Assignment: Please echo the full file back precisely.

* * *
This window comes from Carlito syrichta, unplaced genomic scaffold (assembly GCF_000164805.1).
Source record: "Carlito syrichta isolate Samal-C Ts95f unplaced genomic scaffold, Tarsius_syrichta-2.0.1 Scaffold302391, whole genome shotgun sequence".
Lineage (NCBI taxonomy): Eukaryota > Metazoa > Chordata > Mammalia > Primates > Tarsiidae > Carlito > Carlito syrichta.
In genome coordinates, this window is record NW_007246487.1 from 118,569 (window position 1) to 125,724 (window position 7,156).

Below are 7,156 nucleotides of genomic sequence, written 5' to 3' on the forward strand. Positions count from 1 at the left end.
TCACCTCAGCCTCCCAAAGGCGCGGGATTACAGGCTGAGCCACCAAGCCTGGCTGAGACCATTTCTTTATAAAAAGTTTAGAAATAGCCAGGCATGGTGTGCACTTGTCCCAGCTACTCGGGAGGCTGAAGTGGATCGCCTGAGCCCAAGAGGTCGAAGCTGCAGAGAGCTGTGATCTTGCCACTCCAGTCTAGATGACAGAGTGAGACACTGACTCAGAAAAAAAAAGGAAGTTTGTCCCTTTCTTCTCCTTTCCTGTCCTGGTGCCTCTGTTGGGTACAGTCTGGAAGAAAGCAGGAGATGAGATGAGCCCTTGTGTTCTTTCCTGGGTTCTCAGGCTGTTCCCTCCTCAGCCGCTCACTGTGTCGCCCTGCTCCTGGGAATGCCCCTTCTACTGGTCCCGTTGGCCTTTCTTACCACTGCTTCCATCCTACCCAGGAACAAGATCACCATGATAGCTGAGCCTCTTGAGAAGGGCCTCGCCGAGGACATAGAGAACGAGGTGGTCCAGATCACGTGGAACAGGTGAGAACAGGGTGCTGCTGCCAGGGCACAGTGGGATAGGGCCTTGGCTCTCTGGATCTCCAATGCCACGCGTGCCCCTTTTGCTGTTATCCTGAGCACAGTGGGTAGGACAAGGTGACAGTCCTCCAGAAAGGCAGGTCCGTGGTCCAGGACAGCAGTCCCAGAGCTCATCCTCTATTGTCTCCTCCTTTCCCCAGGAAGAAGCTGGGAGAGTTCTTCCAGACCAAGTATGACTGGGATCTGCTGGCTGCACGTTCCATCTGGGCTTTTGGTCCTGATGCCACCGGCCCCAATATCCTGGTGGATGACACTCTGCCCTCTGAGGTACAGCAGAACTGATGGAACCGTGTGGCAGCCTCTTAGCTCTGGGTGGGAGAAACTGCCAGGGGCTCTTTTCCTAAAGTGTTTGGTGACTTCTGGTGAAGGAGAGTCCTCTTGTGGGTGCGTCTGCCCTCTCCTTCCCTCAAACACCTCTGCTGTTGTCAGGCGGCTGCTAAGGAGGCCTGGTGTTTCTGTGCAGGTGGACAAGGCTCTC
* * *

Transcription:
This window comes from Carlito syrichta, unplaced genomic scaffold (assembly GCF_000164805.1).
Source record: "Carlito syrichta isolate Samal-C Ts95f unplaced genomic scaffold, Tarsius_syrichta-2.0.1 Scaffold302391, whole genome shotgun sequence".
Lineage (NCBI taxonomy): Eukaryota > Metazoa > Chordata > Mammalia > Primates > Tarsiidae > Carlito > Carlito syrichta.
In genome coordinates, this window is record NW_007246487.1 from 118,569 (window position 1) to 125,724 (window position 7,156).

Below are 7,156 nucleotides of genomic sequence, written 5' to 3' on the forward strand. Positions count from 1 at the left end.
TCACCTCAGCCTCCCAAAGGCGCGGGATTACAGGCTGAGCCACCAAGCCTGGCTGAGACCATTTCTTTATAAAAAGTTTAGAAATAGCCAGGCATGGTGTGCACTTGTCCCAGCTACTCGGGAGGCTGAAGTGGATCGCCTGAGCCCAAGAGGTCGAAGCTGCAGAGAGCTGTGATCTTGCCACTCCAGTCTAGATGACAGAGTGAGACACTGACTCAGAAAAAAAAAGGAAGTTTGTCCCTTTCTTCTCCTTTCCTGTCCTGGTGCCTCTGTTGGGTACAGTCTGGAAGAAAGCAGGAGATGAGATGAGCCCTTGTGTTCTTTCCTGGGTTCTCAGGCTGTTCCCTCCTCAGCCGCTCACTGTGTCGCCCTGCTCCTGGGAATGCCCCTTCTACTGGTCCCGTTGGCCTTTCTTACCACTGCTTCCATCCTACCCAGGAACAAGATCACCATGATAGCTGAGCCTCTTGAGAAGGGCCTCGCCGAGGACATAGAGAACGAGGTGGTCCAGATCACGTGGAACAGGTGAGAACAGGGTGCTGCTGCCAGGGCACAGTGGGATAGGGCCTTGGCTCTCTGGATCTCCAATGCCACGCGTGCCCCTTTTGCTGTTATCCTGAGCACAGTGGGTAGGACAAGGTGACAGTCCTCCAGAAAGGCAGGTCCGTGGTCCAGGACAGCAGTCCCAGAGCTCATCCTCTATTGTCTCCTCCTTTCCCCAGGAAGAAGCTGGGAGAGTTCTTCCAGACCAAGTATGACTGGGATCTGCTGGCTGCACGTTCCATCTGGGCTTTTGGTCCTGATGCCACCGGCCCCAATATCCTGGTGGATGACACTCTGCCCTCTGAGGTACAGCAGAACTGATGGAACCGTGTGGCAGCCTCTTAGCTCTGGGTGGGAGAAACTGCCAGGGGCTCTTTTCCTAAAGTGTTTGGTGACTTCTGGTGAAGGAGAGTCCTCTTGTGGGTGCGTCTGCCCTCTCCTTCCCTCAAACACCTCTGCTGTTGTCAGGCGGCTGCTAAGGAGGCCTGGTGTTTCTGTGCAGGTGGACAAGGCTCTC